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Last year was a big year for Lexus, with the combined New Zealand dealer network selling a record 1309 units, vastly eclipsing the previous 2022 record of 1,023 cars. Lexus say 2024 is likely to be another great year for the brand. With the incoming introduction of Road User Chargers for BEVs and PHEV vehicles, Lexus, bar the all-electric RZ, UX300e and recently released LBX, the Lexus family is made up mostly of conventional hybrids which are RUC exempt. One model, which is likely to be unaffected by these changes is the new RX SUV.

Yes, no more solely petrol powered RXs now, its hybrid or nothing, and that is not a bad thing. The RX has been with us since 1998 and in one shape or another, has become a solid seller in the line-up, with more than 6.6 million units being sold world-wide. Now into its fifth generation, the RX has become focused on blending the ideal balance of economy and performance thanks to the new RX350h and range topping RX500h F-Sport. I was fortunate enough to spend considerable time with both models but I will relay my time with the RX350h first, so here we go.

The RX350h is split into multiple spec levels. The Premium sets the ball rolling at $103,900 before moving up to the Limited and Limited Enhancement Pack at $135,800 and $140,000 respectively. Lastly the flagship RX500h F-Sport is a snip under $150k at $149,800. Both the 350h and 500h will appeal to a discerning kind of buyer, one wanting more classical elegance while the other a more sporty edge.

Under the bonnet of the RX350h is a 2.5L four-cylinder petrol/hybrid engine combo with a combined 184kW/239Nm sent to all four wheels via a six-speed E-CVT gearbox. Lexus claim combined fuel consumption figures of 6.0L/100km and 137g/km.

My test car looked rather stunning in that shade of Sonic Quartz. I tried to suppress the inner geek in me to draw comparisons between this RX and an Imperial Storm trooper, but as you can see, I couldn’t help it. The works of George Lucas aside, the latest RX has a dignified stance and has those restrained yet modernist styling cues which work to great effect.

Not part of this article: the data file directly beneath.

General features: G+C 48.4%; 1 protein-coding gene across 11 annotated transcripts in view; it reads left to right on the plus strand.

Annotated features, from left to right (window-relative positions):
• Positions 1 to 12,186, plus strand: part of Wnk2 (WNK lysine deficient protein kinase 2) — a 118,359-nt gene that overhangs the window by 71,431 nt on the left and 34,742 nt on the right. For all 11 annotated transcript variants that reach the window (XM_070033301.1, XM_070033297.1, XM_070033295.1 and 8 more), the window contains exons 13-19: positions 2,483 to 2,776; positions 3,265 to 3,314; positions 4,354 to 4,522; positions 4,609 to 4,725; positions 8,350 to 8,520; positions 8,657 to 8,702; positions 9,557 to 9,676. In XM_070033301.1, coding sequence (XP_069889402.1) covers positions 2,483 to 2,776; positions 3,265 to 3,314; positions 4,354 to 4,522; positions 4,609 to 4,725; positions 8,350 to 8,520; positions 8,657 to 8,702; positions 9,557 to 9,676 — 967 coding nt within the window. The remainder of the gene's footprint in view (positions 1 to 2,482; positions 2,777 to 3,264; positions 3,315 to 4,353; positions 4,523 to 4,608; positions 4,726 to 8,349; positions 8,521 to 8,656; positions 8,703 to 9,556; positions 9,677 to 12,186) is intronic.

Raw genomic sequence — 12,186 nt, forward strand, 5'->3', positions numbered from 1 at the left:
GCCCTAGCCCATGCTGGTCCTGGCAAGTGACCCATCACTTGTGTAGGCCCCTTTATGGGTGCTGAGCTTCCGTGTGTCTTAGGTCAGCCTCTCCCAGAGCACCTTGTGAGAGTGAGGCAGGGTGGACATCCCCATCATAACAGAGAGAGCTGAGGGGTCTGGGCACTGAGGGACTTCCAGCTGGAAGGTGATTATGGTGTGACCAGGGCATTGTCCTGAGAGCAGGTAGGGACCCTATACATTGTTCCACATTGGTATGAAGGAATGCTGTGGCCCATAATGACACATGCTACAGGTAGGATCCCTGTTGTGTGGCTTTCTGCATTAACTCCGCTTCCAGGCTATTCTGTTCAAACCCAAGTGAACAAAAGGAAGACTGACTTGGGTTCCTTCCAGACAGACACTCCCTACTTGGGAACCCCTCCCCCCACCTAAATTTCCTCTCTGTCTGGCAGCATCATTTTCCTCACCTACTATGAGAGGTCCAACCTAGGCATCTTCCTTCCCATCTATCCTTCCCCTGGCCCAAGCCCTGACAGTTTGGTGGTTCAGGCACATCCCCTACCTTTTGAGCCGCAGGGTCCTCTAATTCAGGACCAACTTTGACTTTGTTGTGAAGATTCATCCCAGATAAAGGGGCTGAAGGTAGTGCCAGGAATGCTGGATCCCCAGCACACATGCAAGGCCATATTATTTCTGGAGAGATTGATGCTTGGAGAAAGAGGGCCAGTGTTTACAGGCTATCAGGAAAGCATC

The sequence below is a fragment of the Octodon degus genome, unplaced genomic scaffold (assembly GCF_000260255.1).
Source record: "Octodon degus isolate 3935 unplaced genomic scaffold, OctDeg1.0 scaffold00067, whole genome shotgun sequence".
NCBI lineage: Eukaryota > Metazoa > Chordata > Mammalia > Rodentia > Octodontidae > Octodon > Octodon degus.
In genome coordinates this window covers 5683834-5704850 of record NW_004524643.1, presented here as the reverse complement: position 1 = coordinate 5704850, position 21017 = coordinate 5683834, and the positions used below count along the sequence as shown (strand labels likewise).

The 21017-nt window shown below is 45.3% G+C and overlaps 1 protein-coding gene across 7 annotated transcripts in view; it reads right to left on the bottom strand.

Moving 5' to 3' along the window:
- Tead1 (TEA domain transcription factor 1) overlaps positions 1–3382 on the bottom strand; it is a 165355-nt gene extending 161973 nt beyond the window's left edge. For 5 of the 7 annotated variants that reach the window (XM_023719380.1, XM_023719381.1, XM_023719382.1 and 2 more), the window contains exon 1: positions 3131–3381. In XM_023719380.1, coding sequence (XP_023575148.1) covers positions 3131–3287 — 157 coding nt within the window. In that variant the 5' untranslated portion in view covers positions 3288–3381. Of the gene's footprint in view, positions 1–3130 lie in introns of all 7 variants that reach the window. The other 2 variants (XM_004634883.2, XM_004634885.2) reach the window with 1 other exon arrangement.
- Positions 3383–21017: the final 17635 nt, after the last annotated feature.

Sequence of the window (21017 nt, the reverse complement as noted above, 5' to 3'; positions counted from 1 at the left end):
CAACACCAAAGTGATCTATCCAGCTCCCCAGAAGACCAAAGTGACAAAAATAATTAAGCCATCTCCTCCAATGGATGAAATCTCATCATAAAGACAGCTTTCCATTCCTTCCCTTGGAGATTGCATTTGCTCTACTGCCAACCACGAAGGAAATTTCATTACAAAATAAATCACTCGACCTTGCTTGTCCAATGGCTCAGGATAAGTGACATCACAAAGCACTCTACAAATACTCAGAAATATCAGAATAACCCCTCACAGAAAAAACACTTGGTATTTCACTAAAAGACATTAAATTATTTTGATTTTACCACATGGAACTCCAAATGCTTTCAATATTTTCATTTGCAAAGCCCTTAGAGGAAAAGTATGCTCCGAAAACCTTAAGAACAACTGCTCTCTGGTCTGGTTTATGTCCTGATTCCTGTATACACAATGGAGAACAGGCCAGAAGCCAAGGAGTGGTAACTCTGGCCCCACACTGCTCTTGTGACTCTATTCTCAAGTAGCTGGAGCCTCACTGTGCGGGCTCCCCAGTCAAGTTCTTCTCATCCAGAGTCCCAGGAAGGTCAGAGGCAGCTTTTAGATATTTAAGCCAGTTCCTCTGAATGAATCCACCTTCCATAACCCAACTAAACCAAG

The latest incarnation of Lexus Bladescan adaptive LED headlights is on hand, as is a new spindle grill, 21-inch dark metallic alloys and the new full-width rear light bar with floating Lexus logo on the boot lid.

Inside the RX follows the example set by the smaller NX SUV by continuing the Lexus “Tazuna” design philosophy. This means a more minimalist interior with what I feel is just the right mix of buttons and switchgear without it feeling too overcrowded or too minimalist. However, I find the touch controls on that leather wrapped steering wheel not as responsive as the old buttons and while you can change their functions to suit your taste, it does take some getting used to.

Points are clawed back with the RX having some of the most comfortable seats in this segment. Lexus seem to get the blend of comfort and support almost just right. Also, happily that old unresponsive mouse pad system is a thing of the past and the 14-inch infotainment system is touch screen and very clear and concise.

You get plenty of fruit too with wireless charging, a 360-degree reversing camera, three zone air-con with Lexus Climate Concierge, power boot lid, heated and ventilated seats, heated steering wheel, Apple CarPlay/Android Auto, E-Latch one touch door handles both inside and out and a full Lexus Safety System+ suite containing pre-collision warning, curve speed reduction, lane keep assist, safe exit assist, adaptive cruise, rear cross traffic alert etc. Oh, and it’s also worth mentioning the 21-speaker Mark Levinson Sound System is a peach.

If you like, you can also fork out an extra $5k for the Limited Enhancement Pack which gives you features like “Lexus Teamate” advanced drive function which aids in finding a parking space, a panoramic roof and full digital rear view mirror to name a few. The boot is capacious and despite the slightly higher boot floor, you can still load and unload everything with ease.

Lexus have also nailed it with the RX350h’s ability to waft along quietly. The previous generation RX managed this well but the fifth generation’s knack of drowning out the noise of the outside world considerably is pretty grand. It’s a hefty fella at 2660kg and as a result the 2.5L four does have to work harder to get you up to speed, but once there, the 350h is a sublime and refined cruiser.

Torque is linear and if you feather the throttle in Eco mode, you can creep along silently as per the Lexus hybrid norm. A variable adaptive suspension system keeps the ride supple when you need it to be and happy to firm things up if one needs that sportier edge. Fuel frugality is also the order of the day, with averages like 6.0L/100km becoming commonplace.

The E-CVT transmission is fine in automatic, but shifting gears yourself via the shift paddles isn’t really necessary, plus I found things were not as responsive when shifting manually, amazingly. Zero to 100km/h in 7.9 seconds isn’t going to rearrange your fillings but that would be going against what the RX350h is about.

At motorway speeds, the RX350h is an utter delight. As mentioned previous, there is stuff all road noise, the transition from petrol to electric drive is seamless and sublime levels of comfort means you can munch up the miles with no trouble.

All in all, the new Lexus RX has so much going for it and the RX350h is a solid offering and perfect for those Lexus buyers wanting the impressive flexibility and premium feel of a Lexus SUV with equally impressive fuel economy and drive-ability. Stay tuned for Part Two of this RX odyssey when I examine the RX500h F-Sport more closely.

RATING: 7.5/10

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